By Emile Schepers
I had intended to report this morning (Sept. 29) but it was not possible. Here's the latest.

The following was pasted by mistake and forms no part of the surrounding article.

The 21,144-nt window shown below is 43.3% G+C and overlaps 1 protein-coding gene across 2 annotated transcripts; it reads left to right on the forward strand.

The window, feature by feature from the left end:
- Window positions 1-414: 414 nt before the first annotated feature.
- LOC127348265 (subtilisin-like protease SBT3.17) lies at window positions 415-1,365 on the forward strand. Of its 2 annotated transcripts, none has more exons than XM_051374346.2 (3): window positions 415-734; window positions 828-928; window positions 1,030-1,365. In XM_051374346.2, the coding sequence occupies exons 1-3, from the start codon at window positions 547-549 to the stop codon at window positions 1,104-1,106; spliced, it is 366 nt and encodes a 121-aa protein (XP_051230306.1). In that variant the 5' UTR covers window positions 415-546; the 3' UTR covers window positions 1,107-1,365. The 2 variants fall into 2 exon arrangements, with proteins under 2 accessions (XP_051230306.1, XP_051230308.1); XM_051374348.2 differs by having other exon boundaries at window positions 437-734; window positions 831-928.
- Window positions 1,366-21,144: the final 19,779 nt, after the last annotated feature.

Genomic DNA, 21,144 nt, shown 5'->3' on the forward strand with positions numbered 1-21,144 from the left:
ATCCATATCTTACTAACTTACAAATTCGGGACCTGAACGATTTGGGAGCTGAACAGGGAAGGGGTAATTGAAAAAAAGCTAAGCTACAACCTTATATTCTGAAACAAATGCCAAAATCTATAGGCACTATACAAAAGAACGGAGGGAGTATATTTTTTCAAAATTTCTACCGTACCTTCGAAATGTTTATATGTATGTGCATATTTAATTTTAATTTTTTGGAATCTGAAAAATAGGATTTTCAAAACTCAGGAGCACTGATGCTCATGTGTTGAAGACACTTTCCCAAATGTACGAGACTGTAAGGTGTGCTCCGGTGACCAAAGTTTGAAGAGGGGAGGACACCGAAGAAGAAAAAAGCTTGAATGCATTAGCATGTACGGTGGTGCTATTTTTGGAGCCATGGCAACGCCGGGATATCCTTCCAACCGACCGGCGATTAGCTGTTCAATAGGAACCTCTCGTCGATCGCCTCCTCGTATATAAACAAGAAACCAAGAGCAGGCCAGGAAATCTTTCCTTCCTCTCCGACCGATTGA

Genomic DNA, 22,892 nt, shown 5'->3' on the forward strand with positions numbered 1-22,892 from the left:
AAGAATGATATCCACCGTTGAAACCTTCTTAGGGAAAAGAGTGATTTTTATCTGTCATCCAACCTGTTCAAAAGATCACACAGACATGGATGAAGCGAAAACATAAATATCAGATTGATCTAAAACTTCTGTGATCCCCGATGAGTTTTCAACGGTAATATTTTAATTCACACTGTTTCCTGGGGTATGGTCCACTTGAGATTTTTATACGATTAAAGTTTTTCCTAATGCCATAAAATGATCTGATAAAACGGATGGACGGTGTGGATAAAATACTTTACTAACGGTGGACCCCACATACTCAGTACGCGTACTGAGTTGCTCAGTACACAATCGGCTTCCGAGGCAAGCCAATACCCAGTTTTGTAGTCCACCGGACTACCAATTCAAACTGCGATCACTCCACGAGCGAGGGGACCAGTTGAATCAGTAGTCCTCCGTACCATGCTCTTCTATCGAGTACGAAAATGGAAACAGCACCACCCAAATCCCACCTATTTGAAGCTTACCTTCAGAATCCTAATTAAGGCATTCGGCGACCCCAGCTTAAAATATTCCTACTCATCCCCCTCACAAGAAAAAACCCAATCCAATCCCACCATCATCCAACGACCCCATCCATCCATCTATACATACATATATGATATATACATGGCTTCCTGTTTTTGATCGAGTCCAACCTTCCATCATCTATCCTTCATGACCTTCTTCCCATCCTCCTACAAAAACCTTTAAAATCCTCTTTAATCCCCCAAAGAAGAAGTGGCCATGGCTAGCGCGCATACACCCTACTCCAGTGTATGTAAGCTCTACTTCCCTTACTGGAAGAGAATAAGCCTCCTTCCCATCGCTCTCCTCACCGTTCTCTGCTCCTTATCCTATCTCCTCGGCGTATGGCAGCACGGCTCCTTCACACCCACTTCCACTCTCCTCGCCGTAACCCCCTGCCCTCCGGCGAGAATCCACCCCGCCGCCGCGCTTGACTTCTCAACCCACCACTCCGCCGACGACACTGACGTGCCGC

1. MICHELETTI BACKS OFF MARTIAL LAW DECREES, BUT WHAT ABOUT RADIO GLOBO AND CHANNEL 36? On Sunday, coup leader Roberto Micheletti had issued martial law decrees, to be in force for 45 days, evidently to stop a mounting movement of pressure that was supposed to peak with a huge demonstration Monday morning. The Micheletti decrees put an end to freedom of speech, press and assembly, prohibited criticisms of the coup government, and gave police the right to make arrests without warrants. Under these decrees, the coup forces barged into the facilities of the only two major pro-Zelaya electronic media, Radio Globo and Channel 36 TV, hauled away their broadcasting equipment and shut them down. Radio Globo staff were barely able to escape out the back door. As of this evening, Radio Globo has managed to do some limited broadcasting via the internet, but is reaching far fewer people. Channel 36 is off the air completely. So the pro-coup media are free to broadcast all their lies.